This unfortunate situation is unlikely to change at the Kathmandu summit. For example, it is not yet clear if Pakistan is ready to sign the regional agreements on rail, road and energy connectivity that have been drafted for the Kathmandu summit. Even if it signs them, it is by no means guaranteed that Islamabad will implement them. The experience of the South Asian free trade agreement that Pakistan was unwilling to extend to India is a case in point. Pakistan’s argument is simple: as long as it has political problems with India, it will not let regional economic integration proceed.
The merits of this argument are for the Pakistanis to decide. Whether Delhi agrees with the Pakistani argument or not, it must come to terms with it. Where does that leave the PM who has talked ambitiously about trade and connectivity for the subcontinent?
Modi has three options. The first is to focus on a two-speed Saarc. As Delhi waits for better relations with Pakistan, it could, in the interim, move towards subregional cooperation. In the east, India can take steps to foster integration with Nepal, Bhutan and Bangladesh. In the south, it can construct deeper links with the Maldives and Sri Lanka.
The second is to build on transregional institutions like the BIMSTEC, which connects the eastern subcontinent with parts of Southeast Asia or join Chinese Silk Road initiatives that hope to connect different parts of the subcontinent with various regions of China.
While India can do much on the first and second, it is the third way that offers Modi the greatest opportunity — unilateral action. Modi, for example, has already proposed, unilaterally, to build a Saarc satellite for use by its neighbours.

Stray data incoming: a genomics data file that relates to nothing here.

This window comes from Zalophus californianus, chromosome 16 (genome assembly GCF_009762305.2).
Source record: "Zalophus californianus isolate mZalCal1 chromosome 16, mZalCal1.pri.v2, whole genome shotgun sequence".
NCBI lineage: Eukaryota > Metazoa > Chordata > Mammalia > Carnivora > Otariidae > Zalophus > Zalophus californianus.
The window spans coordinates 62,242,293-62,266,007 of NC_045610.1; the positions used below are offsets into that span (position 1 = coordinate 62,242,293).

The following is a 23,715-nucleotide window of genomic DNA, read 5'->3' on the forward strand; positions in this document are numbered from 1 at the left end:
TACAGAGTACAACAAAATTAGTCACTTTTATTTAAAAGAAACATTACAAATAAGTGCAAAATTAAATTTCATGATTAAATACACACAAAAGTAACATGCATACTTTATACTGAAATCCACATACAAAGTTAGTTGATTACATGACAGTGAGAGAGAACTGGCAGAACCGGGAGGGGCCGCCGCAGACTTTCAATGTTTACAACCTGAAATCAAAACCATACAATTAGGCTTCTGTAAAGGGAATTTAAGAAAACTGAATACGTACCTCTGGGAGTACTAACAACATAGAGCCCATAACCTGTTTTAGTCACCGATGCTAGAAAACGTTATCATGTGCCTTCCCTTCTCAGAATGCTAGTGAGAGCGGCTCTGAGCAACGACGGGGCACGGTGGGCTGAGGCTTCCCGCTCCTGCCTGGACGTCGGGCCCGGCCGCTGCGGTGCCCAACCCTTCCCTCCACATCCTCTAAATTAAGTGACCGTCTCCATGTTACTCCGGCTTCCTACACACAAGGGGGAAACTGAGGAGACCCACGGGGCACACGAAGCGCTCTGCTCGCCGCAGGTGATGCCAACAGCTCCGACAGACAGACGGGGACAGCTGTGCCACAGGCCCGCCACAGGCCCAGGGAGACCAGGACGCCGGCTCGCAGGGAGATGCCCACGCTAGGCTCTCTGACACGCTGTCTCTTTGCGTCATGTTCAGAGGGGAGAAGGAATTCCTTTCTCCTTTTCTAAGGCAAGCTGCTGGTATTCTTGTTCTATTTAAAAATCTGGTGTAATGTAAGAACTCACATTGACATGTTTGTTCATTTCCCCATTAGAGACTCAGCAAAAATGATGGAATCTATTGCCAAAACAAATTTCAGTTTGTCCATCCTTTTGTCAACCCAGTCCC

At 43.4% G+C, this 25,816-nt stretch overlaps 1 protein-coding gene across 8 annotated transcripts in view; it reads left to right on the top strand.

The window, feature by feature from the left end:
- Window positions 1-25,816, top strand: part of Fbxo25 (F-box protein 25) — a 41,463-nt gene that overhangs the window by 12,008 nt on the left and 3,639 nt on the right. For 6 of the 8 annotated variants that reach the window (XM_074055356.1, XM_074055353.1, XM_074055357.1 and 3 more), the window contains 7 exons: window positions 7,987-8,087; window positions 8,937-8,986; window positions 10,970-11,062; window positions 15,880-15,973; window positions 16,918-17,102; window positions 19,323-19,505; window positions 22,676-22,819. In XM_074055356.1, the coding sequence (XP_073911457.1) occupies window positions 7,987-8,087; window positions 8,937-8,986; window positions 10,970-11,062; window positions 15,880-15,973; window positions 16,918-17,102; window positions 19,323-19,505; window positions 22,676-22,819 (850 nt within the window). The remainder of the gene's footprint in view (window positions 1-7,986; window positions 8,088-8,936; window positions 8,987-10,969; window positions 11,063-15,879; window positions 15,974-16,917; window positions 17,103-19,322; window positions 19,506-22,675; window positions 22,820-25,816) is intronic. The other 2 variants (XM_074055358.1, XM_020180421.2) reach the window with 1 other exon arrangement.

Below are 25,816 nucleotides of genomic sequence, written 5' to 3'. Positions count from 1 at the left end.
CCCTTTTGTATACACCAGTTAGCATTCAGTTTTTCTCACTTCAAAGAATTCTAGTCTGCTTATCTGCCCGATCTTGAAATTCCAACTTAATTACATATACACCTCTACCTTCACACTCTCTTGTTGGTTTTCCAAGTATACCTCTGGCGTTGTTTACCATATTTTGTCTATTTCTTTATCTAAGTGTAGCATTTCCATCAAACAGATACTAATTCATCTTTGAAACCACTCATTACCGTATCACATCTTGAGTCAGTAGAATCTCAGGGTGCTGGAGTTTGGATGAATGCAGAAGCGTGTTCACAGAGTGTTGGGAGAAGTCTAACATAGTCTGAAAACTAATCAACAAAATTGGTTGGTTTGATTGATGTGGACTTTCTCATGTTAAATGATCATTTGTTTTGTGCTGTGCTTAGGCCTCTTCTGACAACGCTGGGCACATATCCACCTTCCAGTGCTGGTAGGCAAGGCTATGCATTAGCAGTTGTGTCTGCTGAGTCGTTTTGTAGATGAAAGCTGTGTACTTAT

Former foreign secretary Shyam Saran has suggested that Modi could open India’s market for goods produced in the neighbouring countries by reducing tariff and non-tariff barriers and improving trade facilitation. Delhi could also consider transit to its neighbours — for instance, letting in overland trade between Bangladesh on the one hand and Nepal and Bhutan on the other. Modi can also announce unilateral visa liberalisation.
Instead of negotiating the setting up of a Saarc bank, Modi could unveil an Indian financial facility for liberal lending to transborder connectivity projects in the subcontinent. If he can break from Delhi’s old mindset, a strategy of positive unilateralism would allow Modi to push the subcontinent a little faster towards long overdue regional integration.

The writer is a distinguished fellow at the Observer Research Foundation, Delhi and a contributing editor for ‘The Indian Express’

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Police Reforms/ Maja Daruwala

The annual conference of the directors general of police will be held at the end of this month in Guwahati. Organised by the Intelligence Bureau, and not by the police establishment, the conference concentrates on insurgency and national security, rather than on everyday policing of the ordinary population, which should be a primary concern. Still, these conferences are rare moments when men of power and responsibility — there are few women in high police positions — can deliberate collectively. This time, a new prime minister will be putting his stamp on the occasion.
It is time the political and police leadership had a sincere conversation on what is holding back reform. It is time to think about the relationship between the police and the political executive: how best to design it so that one does not impinge or enervate the other. The new and improved Model Police Bill, put forward by the Soli Sorabjee Committee, set up by the ministry of home affairs, offers a solution to this issue. It is time to lay out what the common principles of policing in a democracy should be. It cannot be punishment inflicted by force on behalf of the ruling regime.